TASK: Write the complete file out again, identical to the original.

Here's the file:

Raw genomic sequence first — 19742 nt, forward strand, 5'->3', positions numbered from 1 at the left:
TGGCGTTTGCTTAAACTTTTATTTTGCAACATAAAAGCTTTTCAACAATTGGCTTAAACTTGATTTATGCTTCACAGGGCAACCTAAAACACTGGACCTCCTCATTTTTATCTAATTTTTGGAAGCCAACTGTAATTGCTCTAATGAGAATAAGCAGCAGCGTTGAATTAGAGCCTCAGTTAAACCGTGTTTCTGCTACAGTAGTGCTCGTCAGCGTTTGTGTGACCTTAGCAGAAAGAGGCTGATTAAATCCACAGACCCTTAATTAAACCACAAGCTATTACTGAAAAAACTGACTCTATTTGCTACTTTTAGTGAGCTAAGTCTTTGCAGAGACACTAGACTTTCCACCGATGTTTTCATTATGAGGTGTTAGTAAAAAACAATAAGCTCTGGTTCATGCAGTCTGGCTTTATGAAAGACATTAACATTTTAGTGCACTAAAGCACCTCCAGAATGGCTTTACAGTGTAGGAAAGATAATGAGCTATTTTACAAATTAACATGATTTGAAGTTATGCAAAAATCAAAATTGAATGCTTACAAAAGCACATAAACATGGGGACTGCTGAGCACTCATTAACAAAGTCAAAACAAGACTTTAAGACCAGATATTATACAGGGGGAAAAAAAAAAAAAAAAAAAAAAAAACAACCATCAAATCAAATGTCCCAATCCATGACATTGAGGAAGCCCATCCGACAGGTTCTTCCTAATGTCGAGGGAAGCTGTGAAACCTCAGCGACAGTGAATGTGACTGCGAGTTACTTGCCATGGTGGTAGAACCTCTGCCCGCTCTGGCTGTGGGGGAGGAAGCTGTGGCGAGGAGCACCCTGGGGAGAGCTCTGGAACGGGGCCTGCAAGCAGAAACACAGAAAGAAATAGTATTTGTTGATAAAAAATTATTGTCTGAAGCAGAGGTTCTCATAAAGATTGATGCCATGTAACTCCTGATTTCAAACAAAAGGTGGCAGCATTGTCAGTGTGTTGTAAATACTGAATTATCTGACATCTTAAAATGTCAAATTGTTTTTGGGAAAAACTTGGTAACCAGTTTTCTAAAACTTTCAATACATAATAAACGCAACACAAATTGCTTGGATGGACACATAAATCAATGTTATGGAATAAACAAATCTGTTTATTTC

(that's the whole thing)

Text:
Raw genomic sequence first — 19742 nt, forward strand, 5'->3', positions numbered from 1 at the left:
TGGCGTTTGCTTAAACTTTTATTTTGCAACATAAAAGCTTTTCAACAATTGGCTTAAACTTGATTTATGCTTCACAGGGCAACCTAAAACACTGGACCTCCTCATTTTTATCTAATTTTTGGAAGCCAACTGTAATTGCTCTAATGAGAATAAGCAGCAGCGTTGAATTAGAGCCTCAGTTAAACCGTGTTTCTGCTACAGTAGTGCTCGTCAGCGTTTGTGTGACCTTAGCAGAAAGAGGCTGATTAAATCCACAGACCCTTAATTAAACCACAAGCTATTACTGAAAAAACTGACTCTATTTGCTACTTTTAGTGAGCTAAGTCTTTGCAGAGACACTAGACTTTCCACCGATGTTTTCATTATGAGGTGTTAGTAAAAAACAATAAGCTCTGGTTCATGCAGTCTGGCTTTATGAAAGACATTAACATTTTAGTGCACTAAAGCACCTCCAGAATGGCTTTACAGTGTAGGAAAGATAATGAGCTATTTTACAAATTAACATGATTTGAAGTTATGCAAAAATCAAAATTGAATGCTTACAAAAGCACATAAACATGGGGACTGCTGAGCACTCATTAACAAAGTCAAAACAAGACTTTAAGACCAGATATTATACAGGGGGAAAAAAAAAAAAAAAAAAAAAAAAACAACCATCAAATCAAATGTCCCAATCCATGACATTGAGGAAGCCCATCCGACAGGTTCTTCCTAATGTCGAGGGAAGCTGTGAAACCTCAGCGACAGTGAATGTGACTGCGAGTTACTTGCCATGGTGGTAGAACCTCTGCCCGCTCTGGCTGTGGGGGAGGAAGCTGTGGCGAGGAGCACCCTGGGGAGAGCTCTGGAACGGGGCCTGCAAGCAGAAACACAGAAAGAAATAGTATTTGTTGATAAAAAATTATTGTCTGAAGCAGAGGTTCTCATAAAGATTGATGCCATGTAACTCCTGATTTCAAACAAAAGGTGGCAGCATTGTCAGTGTGTTGTAAATACTGAATTATCTGACATCTTAAAATGTCAAATTGTTTTTGGGAAAAACTTGGTAACCAGTTTTCTAAAACTTTCAATACATAATAAACGCAACACAAATTGCTTGGATGGACACATAAATCAATGTTATGGAATAAACAAATCTGTTTATTTC